Guinea Pigs/scared.


I rescued a piggy from a nursery where the kids dropped him alot so he was never out hes about 6 months old. He is very nervous so ive been hand feeding him veg to get him used to me but he runs as soon as i open the cage , he runs if i move an inch i cant hold him. IM worried he will run away or hurt himself. I just don't know how to approach this issue. Thank you

Not to worry. Your guinea pig is just displaying the same behavior they all do. These are 'flight' animals. They run from anything they perceive as danger. To a guinea pig everything is danger. Usually, once they are caught they settle down and relax.

If you are able to use a cloth of some sort to put over him when you try to pick him up it will be easier for you to handle him. If not, you are just going to have to herd him into a corner, then reach underneath him and lift him. By reaching underneath he won't feel quite so vulnerable as having a large hand hover over the top of him.

The bones are very delicate and can break easily. So don't grab around his rib cage and grip him hard. If you put one hand under his body and the other on top you have a 'guinea pig sandwich' and can lift him without putting excess pressure on his ribs, thus preventing injury.

Some are just more skittish than others. I've had many pigs that did just what yours is doing and behaving as though they were about to be eaten. Once in the arms they would settle down. Again, this is just part of their instinct and they can't seem to help it.

It's unfortunate that he was raised in an environment with small children. The best way for a small child to hold him is for an adult to handle the pig and have the child sitting on the floor with a towel on their lap. Then place the pig on the towel. That way there's no chance the child can drop him.  

Please don't feel that he doesn't like you or won't warm up to you. That's not the case. This is just normal guinea pig instinctual behavior....... to run. To him you are a giant just by the fact that he is so small in comparison. He will settle down once he feels safe in your arms.

If he doesn't settle down when you pick him up the best thing to do is wrap him in a towel or blanket with just his head sticking out. The wrapping makes him feel secure. Have patience and don't expect him to suddenly run right to you. Very few pigs do that, ever. But that doesn't mean they don't enjoy your company or want to be held.  

I'd also suggest you stop feeding him by hand. Get him in your lap first, then offer the treats. That way he will anticipate the goodies coming and be more willing to be held, knowing that's where he gets the treats.

I hope this helps you out. The most important thing is for you not to take his running away personally. Please keep me posted on how you're doing.  

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Pat VanAllen


As is sometimes the case, people in urgent need of information have a higher degree of expectation than those of us as experts are able to give. The experts on this site do their best to give the most accurate and responsible answers possible. We ask that you remember that it is not our intention nor place to criticize the professional advice given by your veterinarian, nor is it appropriate for us to comment on the correctness of a diagnosis made by a licensed physician. Our knowledge is experience based. Although many years of breeding and showing cavies gives me a wealth of experience it cannot change the fact that we as experts are not veterinarians and therefore may occasionally have to reject questions that appear to be asking us to criticize advice given by the licensed professional. Having raised and exhibited cavies for many years I have extensive experience in cavy care and husbandry. I currently have an active breeding program for pedigreed show animals but do not encourage backyard breeding for inexperienced owners. Although I don't encourage breeding for fun I'm always happy to answer any questions from an owner who is in sincere need of help. Pet owners wanting to breed should understand that even experienced breeders have litter losses. The mortality rate is high in cavies. The chance for losing both sow and pups is always present, even with experience. Although this is a site for experts to assist owners, there is no expert in any field who has all the answers. The wisest thing a good expert can know is their limitations. Not having an answer does not diminish one's ability or knowledge. It simply shows that we recognize our limitations and operate within them.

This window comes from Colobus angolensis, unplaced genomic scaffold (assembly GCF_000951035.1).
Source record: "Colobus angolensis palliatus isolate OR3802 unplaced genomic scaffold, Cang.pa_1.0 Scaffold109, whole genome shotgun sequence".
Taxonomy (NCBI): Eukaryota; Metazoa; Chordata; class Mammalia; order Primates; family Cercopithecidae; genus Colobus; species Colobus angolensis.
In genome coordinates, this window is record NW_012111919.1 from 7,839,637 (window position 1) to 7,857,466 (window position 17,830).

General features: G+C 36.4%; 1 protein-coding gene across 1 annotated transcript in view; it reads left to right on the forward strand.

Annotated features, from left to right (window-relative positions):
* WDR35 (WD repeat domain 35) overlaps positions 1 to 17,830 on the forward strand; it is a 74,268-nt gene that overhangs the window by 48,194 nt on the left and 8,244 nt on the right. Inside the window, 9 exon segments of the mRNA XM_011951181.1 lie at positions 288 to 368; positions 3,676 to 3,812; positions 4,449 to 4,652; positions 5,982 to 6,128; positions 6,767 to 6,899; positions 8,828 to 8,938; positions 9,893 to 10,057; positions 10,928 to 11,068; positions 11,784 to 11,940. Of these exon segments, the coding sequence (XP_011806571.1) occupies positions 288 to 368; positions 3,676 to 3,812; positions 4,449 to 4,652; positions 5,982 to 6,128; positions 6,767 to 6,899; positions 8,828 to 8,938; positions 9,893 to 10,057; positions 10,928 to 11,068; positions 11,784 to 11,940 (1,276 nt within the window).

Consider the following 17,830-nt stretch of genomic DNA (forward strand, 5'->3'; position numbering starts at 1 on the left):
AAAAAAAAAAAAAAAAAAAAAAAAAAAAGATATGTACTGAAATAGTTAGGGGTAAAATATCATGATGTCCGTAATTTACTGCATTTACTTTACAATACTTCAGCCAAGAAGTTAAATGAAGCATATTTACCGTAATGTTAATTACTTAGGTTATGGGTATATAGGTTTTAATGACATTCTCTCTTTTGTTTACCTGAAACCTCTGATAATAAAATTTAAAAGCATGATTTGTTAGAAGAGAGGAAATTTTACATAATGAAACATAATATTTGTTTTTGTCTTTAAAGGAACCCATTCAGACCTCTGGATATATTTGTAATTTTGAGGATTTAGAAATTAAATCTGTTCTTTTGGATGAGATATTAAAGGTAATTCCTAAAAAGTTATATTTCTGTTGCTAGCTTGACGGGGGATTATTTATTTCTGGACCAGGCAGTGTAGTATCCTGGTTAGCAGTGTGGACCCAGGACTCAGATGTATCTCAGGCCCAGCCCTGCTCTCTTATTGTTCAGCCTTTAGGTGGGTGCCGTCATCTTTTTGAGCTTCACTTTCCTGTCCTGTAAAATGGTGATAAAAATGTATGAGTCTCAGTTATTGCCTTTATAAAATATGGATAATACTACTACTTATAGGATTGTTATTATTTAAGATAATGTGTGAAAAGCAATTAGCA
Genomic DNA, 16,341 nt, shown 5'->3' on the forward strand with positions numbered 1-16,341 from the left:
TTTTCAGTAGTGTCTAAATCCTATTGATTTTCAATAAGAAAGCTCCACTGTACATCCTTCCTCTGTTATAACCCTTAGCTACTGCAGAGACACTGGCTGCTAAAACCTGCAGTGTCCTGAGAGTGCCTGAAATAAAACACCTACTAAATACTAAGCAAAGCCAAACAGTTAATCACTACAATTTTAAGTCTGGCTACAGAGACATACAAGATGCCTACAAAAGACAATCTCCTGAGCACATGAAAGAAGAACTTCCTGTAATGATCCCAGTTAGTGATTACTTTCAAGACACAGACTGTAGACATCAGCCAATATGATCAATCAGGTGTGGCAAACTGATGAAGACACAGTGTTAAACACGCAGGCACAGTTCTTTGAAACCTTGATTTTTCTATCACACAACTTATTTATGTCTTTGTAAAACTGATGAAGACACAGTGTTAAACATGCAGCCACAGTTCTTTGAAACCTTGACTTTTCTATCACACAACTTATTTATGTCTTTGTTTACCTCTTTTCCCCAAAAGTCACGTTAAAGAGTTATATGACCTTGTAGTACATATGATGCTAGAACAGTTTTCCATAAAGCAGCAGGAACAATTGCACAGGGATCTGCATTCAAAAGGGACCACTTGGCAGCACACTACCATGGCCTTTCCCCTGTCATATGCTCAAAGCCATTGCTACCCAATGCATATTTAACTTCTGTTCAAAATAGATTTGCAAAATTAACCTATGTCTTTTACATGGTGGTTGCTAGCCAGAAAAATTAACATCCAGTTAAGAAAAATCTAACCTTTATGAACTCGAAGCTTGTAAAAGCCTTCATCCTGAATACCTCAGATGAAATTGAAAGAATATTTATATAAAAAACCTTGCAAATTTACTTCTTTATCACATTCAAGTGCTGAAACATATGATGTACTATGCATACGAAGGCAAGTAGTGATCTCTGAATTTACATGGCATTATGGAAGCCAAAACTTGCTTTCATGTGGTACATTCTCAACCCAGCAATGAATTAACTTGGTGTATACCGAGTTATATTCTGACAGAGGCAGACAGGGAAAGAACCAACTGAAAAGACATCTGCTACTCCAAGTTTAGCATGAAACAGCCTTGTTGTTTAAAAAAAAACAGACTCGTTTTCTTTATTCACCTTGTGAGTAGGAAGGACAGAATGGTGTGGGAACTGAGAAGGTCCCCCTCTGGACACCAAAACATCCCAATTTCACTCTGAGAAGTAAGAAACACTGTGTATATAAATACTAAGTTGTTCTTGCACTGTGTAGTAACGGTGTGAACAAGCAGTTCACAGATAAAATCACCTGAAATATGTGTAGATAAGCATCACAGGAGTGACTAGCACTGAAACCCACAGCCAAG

Raised and shown cavies for many years, having aquired my first cavies in the early 1970's as pets. My caviary currently handles 65 + animals in two different breeds and several varieties. Having been in the health care industry as a licensed nurse for 35 years I have hands on experience with care and needs in both humans and cavies. Member of American Rabbit Breeders Association and American Cavy Breeders Association.

Awarded Lifetime Membership in of one of the oldest cavy clubs in the United States, on whose Board I served as Sec/Treas for six years and currently serving as President. Also editor/publisher of the club's quarterly newsletter. We are strong supporters of our youth exhibitors, most of whom are 4H members who are working on cavy projects. Through these projects they become good responsible citizens. We deal with all aspects of showing, breeding, caring for and sharing experiences in the fancy. The cavy fancy is not a new one but in some areas is still relatively unknown. Our goal is to inspire interest in high quality, responsible breeding to improve the species, not just the reproduction of guinea pigs. Our job is to educate owners to help them make the right decisions and choices in the care of their cavies.

Graduate in nursing. Certified in emergency medicine.

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